Got in a few hours in the magnificent Cleveland Museum of Art. Fantastic buildings, superb collection.
Drawing #1 one of the Biglin brothers from Thomas Eakins’ The Biglin Brothers Turning The Stake.

#2 two views of a bas relief marble head and a quickie of a Adolph Mengs portrait of Infante Don Luis de Borbón one of King Philip V of Spain’s nere do well trust funded brats. The side label/comment mentioned how characters like him were the subjects of interest when rational skepticism in the Age of Enlightenment began to confront absolutist hereditary power. Kind of brings to mind the spoiled brats like D Trump and his offspring.

#3 gored and dying dogs from a hunting scene by Lucas Cranach the Elder. A little bronze of a dog scratching itself. And a wooden carving of St. Andrew

#4 rt to lft the backside of some dude in a print, the still clenched hand of a dead Christ in a wooden Pietá. Many times the hands of the dead Christ are depicted relaxed, but the graphic realism of this one grabbed me. And a difficult to see sketch of a polished bronze figure with a Fu Manchu that resembled Kenny Rogers after he got plastic surgery “face lift”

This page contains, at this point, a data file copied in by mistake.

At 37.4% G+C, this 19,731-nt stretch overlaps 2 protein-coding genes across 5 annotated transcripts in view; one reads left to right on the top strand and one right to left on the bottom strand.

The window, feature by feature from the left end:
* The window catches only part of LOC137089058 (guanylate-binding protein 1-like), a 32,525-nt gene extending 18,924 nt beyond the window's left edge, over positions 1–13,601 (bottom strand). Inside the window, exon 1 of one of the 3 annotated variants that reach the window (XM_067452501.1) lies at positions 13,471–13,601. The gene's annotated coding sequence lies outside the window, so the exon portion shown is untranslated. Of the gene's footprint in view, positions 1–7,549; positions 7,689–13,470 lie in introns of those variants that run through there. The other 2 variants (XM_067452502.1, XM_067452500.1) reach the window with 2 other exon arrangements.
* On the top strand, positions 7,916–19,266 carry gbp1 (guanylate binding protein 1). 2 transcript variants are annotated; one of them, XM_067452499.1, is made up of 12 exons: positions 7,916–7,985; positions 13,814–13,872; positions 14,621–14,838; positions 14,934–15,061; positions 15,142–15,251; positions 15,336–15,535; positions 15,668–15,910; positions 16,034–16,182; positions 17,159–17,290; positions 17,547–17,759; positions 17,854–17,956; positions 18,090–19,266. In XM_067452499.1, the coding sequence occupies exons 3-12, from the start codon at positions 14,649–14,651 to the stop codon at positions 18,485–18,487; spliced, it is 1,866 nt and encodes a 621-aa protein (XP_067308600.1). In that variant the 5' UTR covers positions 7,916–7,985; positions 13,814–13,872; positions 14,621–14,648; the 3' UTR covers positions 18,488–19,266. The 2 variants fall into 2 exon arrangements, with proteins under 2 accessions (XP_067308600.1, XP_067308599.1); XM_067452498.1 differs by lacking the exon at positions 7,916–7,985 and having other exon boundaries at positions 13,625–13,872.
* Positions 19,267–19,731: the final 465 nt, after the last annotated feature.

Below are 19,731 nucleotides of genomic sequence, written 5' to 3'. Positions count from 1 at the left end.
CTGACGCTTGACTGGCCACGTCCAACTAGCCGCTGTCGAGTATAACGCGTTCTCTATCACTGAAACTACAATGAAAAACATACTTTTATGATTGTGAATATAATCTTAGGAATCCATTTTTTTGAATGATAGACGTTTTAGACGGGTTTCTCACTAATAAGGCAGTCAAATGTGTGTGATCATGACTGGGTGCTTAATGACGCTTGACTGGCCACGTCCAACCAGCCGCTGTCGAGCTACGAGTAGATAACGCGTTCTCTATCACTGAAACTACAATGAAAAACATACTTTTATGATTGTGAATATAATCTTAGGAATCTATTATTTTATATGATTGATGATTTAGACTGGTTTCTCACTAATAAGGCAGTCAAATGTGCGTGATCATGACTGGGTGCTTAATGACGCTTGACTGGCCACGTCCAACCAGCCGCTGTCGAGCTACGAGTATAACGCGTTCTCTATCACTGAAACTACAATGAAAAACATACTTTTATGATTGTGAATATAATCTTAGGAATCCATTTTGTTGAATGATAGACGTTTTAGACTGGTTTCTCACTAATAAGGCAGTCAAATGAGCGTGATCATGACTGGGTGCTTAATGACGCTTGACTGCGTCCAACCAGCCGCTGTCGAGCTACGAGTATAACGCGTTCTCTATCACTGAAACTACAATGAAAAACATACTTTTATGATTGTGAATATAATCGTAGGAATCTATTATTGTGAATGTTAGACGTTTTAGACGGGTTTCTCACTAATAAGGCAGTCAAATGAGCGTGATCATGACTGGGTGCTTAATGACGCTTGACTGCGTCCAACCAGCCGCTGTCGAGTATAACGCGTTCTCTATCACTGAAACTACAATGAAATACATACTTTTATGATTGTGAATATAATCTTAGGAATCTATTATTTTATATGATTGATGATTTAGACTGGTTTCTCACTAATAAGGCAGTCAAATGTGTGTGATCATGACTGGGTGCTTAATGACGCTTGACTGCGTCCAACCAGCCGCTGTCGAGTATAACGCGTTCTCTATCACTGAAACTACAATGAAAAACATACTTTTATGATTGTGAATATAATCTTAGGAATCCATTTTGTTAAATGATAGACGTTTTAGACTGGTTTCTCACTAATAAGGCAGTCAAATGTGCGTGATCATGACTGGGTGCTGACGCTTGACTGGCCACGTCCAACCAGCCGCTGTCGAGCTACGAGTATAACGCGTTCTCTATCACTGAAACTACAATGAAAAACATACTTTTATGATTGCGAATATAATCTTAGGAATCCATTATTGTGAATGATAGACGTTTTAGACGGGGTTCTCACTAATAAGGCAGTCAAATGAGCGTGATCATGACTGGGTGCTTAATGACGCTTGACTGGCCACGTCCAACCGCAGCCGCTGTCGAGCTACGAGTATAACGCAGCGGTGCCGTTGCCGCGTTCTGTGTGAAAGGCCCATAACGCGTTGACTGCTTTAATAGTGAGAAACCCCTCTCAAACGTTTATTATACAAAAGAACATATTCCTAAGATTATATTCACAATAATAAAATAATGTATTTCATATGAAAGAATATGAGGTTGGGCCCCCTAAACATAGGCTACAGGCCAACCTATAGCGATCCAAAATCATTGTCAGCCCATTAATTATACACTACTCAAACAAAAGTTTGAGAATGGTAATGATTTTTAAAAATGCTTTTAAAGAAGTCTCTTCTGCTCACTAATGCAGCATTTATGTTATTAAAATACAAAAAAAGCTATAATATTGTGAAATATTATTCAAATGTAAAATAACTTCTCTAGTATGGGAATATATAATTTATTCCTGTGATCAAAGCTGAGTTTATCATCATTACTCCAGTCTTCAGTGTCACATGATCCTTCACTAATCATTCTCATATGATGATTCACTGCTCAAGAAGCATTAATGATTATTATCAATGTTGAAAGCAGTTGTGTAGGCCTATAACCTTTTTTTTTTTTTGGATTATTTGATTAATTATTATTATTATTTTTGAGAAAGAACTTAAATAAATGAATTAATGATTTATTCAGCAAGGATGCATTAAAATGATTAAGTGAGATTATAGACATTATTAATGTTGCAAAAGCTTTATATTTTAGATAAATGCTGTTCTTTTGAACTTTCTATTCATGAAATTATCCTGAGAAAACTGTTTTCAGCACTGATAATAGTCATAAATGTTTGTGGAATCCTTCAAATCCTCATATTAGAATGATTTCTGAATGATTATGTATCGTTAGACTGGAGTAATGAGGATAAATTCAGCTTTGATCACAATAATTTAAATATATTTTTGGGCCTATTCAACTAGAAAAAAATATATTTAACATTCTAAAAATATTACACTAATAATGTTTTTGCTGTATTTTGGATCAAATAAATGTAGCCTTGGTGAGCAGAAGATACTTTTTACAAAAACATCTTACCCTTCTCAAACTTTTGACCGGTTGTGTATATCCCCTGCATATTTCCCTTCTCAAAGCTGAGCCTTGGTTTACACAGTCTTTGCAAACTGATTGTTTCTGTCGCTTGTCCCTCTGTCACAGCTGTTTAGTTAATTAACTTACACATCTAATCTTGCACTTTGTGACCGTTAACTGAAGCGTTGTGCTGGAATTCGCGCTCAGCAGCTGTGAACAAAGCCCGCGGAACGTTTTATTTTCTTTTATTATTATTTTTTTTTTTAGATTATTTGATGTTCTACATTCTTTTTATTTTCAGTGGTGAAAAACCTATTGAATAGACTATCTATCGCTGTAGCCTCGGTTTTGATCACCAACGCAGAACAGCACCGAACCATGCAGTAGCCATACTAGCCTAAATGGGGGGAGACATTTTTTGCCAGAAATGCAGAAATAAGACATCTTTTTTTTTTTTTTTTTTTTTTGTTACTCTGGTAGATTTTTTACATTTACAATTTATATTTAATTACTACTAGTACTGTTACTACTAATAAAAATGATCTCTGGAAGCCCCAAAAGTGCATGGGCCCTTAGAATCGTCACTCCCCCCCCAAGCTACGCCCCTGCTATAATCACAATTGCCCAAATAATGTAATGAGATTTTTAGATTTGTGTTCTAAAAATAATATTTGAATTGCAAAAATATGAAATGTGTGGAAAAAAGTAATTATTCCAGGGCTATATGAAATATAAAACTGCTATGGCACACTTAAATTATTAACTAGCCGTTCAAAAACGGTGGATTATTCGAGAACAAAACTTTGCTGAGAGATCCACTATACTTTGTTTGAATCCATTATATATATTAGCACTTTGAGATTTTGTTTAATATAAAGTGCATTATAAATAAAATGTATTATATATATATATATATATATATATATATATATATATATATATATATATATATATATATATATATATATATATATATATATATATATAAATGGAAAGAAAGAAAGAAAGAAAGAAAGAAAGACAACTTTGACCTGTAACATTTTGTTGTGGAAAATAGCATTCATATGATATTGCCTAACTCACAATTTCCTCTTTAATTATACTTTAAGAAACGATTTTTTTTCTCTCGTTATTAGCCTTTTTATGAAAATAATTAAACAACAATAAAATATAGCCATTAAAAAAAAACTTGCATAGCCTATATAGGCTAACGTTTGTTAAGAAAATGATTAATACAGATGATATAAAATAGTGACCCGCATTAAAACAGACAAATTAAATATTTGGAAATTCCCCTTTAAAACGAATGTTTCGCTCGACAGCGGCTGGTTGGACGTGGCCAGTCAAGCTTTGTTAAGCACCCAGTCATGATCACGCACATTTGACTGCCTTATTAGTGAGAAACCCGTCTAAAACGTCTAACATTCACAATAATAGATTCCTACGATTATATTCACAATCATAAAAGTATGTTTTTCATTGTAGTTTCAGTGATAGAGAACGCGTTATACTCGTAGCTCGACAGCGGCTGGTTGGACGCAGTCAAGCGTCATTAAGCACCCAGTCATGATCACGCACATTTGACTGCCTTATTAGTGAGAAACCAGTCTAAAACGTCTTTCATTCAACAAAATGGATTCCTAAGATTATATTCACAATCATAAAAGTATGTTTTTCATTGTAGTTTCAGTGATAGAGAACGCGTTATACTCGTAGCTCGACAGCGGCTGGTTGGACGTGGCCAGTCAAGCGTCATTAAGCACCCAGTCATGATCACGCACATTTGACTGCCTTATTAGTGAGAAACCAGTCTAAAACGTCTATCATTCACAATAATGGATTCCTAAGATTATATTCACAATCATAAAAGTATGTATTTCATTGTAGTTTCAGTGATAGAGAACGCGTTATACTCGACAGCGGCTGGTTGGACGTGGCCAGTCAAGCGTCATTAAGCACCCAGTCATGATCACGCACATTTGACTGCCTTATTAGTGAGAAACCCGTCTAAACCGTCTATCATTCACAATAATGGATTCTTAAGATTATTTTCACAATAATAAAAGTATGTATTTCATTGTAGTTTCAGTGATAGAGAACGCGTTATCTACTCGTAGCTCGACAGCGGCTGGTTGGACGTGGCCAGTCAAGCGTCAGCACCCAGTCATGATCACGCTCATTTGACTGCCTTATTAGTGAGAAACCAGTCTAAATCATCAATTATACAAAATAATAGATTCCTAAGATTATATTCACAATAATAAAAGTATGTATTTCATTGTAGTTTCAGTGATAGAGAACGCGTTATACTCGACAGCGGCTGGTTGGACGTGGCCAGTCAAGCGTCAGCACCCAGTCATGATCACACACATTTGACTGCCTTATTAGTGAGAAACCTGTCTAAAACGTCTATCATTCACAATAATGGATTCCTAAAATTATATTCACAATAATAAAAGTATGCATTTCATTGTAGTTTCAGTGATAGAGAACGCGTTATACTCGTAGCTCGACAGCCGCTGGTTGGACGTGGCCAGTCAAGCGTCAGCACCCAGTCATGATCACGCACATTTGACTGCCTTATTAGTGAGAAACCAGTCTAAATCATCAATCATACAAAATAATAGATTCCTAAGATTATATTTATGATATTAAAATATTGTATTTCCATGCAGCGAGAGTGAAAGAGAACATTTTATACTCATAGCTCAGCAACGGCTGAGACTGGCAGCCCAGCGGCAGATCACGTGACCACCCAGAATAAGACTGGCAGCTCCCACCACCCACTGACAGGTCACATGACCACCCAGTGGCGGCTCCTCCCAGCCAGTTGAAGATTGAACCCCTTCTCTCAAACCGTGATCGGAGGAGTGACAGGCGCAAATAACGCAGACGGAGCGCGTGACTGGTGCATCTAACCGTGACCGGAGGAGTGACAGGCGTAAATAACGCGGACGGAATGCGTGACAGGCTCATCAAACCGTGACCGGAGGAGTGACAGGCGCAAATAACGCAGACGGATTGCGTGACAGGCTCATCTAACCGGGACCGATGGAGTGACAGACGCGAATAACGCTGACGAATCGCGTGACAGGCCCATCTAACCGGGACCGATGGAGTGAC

Drwg #5 the last drawing before leaving the CMA a sketch of a Civil War Union soldier carving a pipe. Dressed in red cap, blue jacket and billowing red breeches the units known as Zouaves were comfortable and looked great but were compelling targets of Confederate sharp shooting snipers. This small painting by Homer is a gem! Well known for his Maine seascapes and his watercolors, he was a monster draftsman who was a war correspondent and combat artist. He’s knocked me dizzy with a number of his drawings and watercolors. I adore this figure and his hands carving the pipe were so accurately dexterous with brilliant brushwork.

Drawn with a Warm Grey IV Pitt Artist Pen Chisel nib and Brush nib because they appear to be pencil drawings, especially on paper that allows you to smudge ‘em, BECAUSE… museums don’t want you to draw with ink.

p.s. the dog scratching itself was drawn with ink from a fountain pen.

The Cleveland Museum Of Art II

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